EMPLOYERS in the Philippines expect to raise salaries by an average of 5.6% this year — the slowest pace in over a decade — as companies remain cautiously optimistic amid the coronavirus crisis, global advisory company Willis Towers Watson (WTW) said in a report.
Citing its latest Salary Budget Planning Survey report released on Monday, WTW said 82.4% of 233 companies surveyed in the Philippines will be raising their employees’ salaries this year.
This year’s projected average 5.6% pay rise will be lower than the actual 5.7% hike in 2020 and the 6% increase in 2019.
For the past 10 years, the average salary increase hovered around 6%, but the pandemic forced companies to be more “modest in budget planning” this year, Patrick V. Marquina, head of talent and rewards for the Philippines at WTW said in an e-mail.
“While some businesses may be picking up, most companies remain cautiously optimistic hence are more modest in their salary budget planning.”
In Asia-Pacific, companies in 13 out of the 20 markets have lowered their 2021 average salary hike projections.
The findings were based on a survey of 233 firms in the Philippines as part of a broader survey across 130 nations worldwide to track the latest salary movement and review practices of companies. The responses were collected online from October to November 2020.
Fewer firms will implement a salary freeze this year according to WTW. Only 13% of companies surveyed said they will suspend any wage increases for the time being, against the 28% seen last year.
WTW said the survey results indicated the private sector’s “cautious optimism” for 2021.
“While there is certainly more optimism this year in both employers and employees alike, the recovery for many hard-impacted businesses would not be smooth sailing. Companies will continue to experience smaller salary budgets this year,” Mr. Marquina was quoted as saying in a press release.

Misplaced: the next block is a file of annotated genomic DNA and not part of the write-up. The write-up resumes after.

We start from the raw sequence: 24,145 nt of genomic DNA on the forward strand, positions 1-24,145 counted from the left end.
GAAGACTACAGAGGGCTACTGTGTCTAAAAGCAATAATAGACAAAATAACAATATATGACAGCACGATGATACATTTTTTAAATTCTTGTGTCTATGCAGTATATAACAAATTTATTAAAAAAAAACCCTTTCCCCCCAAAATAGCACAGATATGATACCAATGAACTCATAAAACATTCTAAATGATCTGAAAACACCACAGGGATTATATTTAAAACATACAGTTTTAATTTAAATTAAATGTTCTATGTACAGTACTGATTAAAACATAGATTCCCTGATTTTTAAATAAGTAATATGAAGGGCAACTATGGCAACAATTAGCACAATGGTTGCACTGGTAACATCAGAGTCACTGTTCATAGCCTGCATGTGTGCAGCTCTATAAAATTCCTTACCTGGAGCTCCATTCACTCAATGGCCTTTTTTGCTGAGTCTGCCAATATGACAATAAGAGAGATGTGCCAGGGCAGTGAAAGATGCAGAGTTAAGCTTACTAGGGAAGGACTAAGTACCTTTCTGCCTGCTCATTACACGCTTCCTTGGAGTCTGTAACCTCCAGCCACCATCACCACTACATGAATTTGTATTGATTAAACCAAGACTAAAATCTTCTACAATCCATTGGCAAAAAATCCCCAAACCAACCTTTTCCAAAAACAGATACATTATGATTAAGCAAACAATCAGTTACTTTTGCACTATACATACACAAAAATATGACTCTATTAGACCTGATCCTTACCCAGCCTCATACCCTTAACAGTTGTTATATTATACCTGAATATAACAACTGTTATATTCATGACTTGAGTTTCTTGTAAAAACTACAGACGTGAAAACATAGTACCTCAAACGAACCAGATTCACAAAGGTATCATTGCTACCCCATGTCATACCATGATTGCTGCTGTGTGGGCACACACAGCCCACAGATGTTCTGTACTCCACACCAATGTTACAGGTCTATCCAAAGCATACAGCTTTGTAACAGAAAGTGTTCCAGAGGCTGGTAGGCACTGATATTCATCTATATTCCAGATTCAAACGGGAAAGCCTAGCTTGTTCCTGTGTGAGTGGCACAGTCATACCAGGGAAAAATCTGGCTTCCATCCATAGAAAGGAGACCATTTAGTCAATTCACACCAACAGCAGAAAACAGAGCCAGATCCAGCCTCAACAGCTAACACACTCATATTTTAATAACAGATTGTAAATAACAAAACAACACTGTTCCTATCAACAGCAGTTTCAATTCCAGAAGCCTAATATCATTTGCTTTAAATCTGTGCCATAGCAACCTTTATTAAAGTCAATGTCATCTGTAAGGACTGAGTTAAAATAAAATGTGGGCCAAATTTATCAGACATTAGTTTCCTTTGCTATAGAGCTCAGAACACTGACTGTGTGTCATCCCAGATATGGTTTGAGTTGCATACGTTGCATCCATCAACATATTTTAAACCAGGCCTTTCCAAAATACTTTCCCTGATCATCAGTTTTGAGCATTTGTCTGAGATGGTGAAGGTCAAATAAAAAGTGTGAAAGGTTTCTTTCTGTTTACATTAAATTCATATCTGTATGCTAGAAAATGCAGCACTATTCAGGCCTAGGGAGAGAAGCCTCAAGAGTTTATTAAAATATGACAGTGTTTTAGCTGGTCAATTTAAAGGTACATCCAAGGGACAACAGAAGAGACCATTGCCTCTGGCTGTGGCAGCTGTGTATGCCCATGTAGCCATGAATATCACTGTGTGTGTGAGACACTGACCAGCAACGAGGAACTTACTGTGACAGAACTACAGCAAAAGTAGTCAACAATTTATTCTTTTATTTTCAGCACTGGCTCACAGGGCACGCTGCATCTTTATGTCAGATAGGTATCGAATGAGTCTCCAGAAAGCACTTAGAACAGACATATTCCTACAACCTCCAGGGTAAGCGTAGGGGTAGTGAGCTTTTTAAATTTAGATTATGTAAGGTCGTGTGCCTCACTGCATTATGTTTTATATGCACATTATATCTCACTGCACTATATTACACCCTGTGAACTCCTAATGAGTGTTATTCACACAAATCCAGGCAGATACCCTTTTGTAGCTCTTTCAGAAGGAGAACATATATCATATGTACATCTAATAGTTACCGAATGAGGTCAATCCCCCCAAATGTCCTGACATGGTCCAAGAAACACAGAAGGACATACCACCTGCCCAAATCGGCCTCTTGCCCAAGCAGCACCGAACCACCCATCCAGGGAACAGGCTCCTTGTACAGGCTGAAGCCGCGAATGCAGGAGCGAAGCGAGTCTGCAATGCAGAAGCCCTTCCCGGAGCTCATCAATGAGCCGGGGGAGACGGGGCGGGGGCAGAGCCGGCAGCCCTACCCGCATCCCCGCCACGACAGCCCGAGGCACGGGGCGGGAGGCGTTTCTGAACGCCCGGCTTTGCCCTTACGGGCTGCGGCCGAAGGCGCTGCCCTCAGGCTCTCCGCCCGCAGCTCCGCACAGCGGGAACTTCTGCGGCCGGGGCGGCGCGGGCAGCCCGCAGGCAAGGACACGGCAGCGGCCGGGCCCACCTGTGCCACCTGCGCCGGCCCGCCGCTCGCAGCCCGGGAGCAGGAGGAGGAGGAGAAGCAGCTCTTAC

Firms that increased their salary budget forecasts for the year are in the health, technology, electronics and outsourcing sectors, which experienced a surge in demand amid the global health crisis.
WTW noted companies in pharmaceutical and health sciences, high-technology, electronics manufacturing and business support services, which include business process outsourcing, gave an at least 5% increase in their salary budget forecasts for the year.
Meanwhile, businesses related to consumer products and retail; energy and natural resources; and financial services were more “conservative in their salary budget plans” than the rest, according to Mr. Marquina.
“It is important for employers to differentiate their allocation of pay rises, so that they can provide meaningful salary increases for their best and most valuable talent, and prioritize spending on jobs that are likely to contribute the most to the success or survival of their businesses,” he said.
“After a difficult year for employers and employees — battling lockdowns, employee safety issues, working from home and declining revenues — many employers are finding ways to handle the crisis better, manage their businesses and help their employees with a more focused work and reward strategy,” he added.
Business closures and quarantine protocols last year forced companies in hard-hit sectors to cut wages and lay off employees. — Beatrice M. Laforga